Being an ex-president can be a cushy and quiet life for the most part. Jimmy Carter builds homes; George W. Bush paints. After leaving the White House, Barack Obama went kite-surfing with Richard Branson on his private island in the British Virgin Islands.
None of that, though, seems likely to be in the cards for Donald Trump if he loses reelection Tuesday and in just 80-odd days leaves the White House.
A restless figure with few interests outside his own business and political career, no hobbies besides playing golf at his own properties and few traditional friends, Trump thrives on public attention and disruption; this, after all, is a man who couldn’t even spend an entire weekend cooped up inside a hospital while ill with Covid-19 earlier this month and had to take a joyride around Walter Reed Medical Center to wave to supporters.
So if he loses the White House, what new phase would begin on January 21?
In interviews, historians, government legal experts, national security leaders and people close to the administration have a prediction that will disquiet his critics: The Trump Era is unlikely to end when the Trump presidency ends. They envision a post-presidency as disruptive and norm-busting as his presidency has been—one that could make his successor’s job much harder. They outline a picture of a man who might formally leave office only to establish himself as the president-for-life amid his own bubble of admirers—controlling Republican politics and sowing chaos in the U.S. and around the world long after he’s officially left office.
“Can he continue to make people not trust our institutions? Can he throw monkey wrenches into delicate negotiations? Absolutely,” one former Trump administration official says. “He can be a tool. He’ll be somewhere between dangerous and devastating on that extent.”
A president unwilling to respect boundaries in office is almost certain to cross them out of office. Experts envision some likely scenarios—a much-rumored TV show and plans to use his properties to profit off his lifetime Secret Service protection, perhaps even continuing to troll the Biden administration from his hotel down Pennsylvania Avenue—and some troubling if less certain ones, like literally selling U.S. secrets or influence to foreign governments.
Trump has already mused that maybe he’ll leave the country if he loses, but few expect him to willingly depart the American public stage. He would leave the White House with one of the largest social media platforms in the world—including 87 million Twitter followers—and a large campaign email list with a demonstrated small-dollar fundraising capability that could be used to aid other MAGA-friendly politicians—or, just as likely, to sell Trump’s own wares. And he’s presumably going to need every dollar he can squeeze from his businesses and the office he will have just left. As the New York Times has been documenting, Trump personally and the Trump Organization more broadly has more than $1 billion in debt coming due in the years ahead. If he leaves office, he’ll have to be busy raising the cash to pay it off.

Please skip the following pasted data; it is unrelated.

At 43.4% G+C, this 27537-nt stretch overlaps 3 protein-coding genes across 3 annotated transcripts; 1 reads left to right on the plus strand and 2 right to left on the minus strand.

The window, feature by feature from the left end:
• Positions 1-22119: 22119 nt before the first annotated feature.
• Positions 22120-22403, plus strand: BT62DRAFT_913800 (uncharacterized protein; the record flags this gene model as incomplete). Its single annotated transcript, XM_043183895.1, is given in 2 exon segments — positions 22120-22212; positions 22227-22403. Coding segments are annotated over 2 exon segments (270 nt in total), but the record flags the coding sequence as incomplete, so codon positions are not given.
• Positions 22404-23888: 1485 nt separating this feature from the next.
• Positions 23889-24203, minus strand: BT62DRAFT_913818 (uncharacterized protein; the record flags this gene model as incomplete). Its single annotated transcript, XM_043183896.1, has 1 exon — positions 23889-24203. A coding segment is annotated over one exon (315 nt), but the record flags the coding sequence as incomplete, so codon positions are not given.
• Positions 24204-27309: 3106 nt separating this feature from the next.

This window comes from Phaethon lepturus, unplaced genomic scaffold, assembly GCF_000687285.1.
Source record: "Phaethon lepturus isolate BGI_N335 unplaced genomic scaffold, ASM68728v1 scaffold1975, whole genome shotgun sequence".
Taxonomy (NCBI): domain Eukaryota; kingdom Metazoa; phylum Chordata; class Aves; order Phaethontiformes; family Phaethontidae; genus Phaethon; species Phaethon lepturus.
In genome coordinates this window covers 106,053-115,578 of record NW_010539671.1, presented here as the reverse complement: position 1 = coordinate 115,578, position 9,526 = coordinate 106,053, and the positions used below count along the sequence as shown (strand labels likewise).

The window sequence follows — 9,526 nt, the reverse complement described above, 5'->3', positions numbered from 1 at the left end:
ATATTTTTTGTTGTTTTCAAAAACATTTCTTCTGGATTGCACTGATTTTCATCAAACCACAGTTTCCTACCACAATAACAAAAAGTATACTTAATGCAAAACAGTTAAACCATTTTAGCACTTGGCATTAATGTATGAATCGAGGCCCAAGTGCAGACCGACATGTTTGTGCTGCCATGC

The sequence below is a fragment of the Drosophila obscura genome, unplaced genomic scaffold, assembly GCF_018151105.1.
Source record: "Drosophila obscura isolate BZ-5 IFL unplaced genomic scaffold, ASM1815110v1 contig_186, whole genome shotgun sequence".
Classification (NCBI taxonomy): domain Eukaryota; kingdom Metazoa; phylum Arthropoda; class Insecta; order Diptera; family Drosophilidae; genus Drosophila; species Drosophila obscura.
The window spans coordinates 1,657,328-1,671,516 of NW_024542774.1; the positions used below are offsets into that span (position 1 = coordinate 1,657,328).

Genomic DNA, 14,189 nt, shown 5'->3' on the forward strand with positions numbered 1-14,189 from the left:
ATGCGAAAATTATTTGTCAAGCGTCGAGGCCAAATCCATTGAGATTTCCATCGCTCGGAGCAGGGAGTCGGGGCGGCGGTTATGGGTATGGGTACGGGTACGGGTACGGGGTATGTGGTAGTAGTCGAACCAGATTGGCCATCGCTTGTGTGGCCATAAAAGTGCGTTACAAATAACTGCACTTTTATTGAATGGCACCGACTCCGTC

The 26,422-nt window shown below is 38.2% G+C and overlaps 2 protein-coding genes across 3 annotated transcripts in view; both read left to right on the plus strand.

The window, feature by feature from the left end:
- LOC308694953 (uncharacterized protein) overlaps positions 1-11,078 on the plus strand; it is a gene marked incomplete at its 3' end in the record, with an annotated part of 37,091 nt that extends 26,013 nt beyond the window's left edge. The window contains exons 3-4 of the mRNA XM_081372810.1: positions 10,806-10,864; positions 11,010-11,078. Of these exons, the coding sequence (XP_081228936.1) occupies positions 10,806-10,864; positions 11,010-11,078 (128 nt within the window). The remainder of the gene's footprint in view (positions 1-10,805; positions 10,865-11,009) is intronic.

Yes, Trump will probably grab the low-hanging fruit favored by ex-presidents past: profiting off the White House with a memoir—though many in the publishing industry don’t think he’ll get that much money for it—and living off a spigot of government money as he settles into the post-presidency. But those presidential traditions will provide just a fraction of the hundreds of millions Trump needs, and are unlikely to satisfy his entertainer’s ego.
“He’s still the leader of a movement,” says Nancy Gibbs, a journalist and historian who co-wrote The Presidents Club about the lives of former presidents. “I’m hard pressed to recall a past president who left office with a movement intact that wasn’t transferred to someone else. I don’t see him giving it up.”
Which means, from even those first minutes, Trump’s post-presidency would almost certainly be unlike anything America—or the world—has ever experienced. Assuming he’s able to settle any legal challenges arising from the presidency and doesn’t spend the rest of his days in tax court in New York state, Trump as a 74-year-old man has a normal life expectancy of around 11 years, and most former presidents actually far outlive the average American, so he might have a couple decades to disrupt the world’s most exclusive club of ex-presidents.
“It’s a safe bet that many of the rules and patterns of past presidents will not apply to him,” says Gibbs. “I long ago stopped putting limits on what he might do or sell. There are no boundaries.”
A career salesman will find himself with more connections around the world than he’s ever had before—and also with more grievances against people he feels mistreated him and forced him from office prematurely. “I put two years as the over-under on groundbreaking for Trump Tower Moscow,” says one former national security official. “It’ll be a huge F.U. to all the Russia coup plotters.”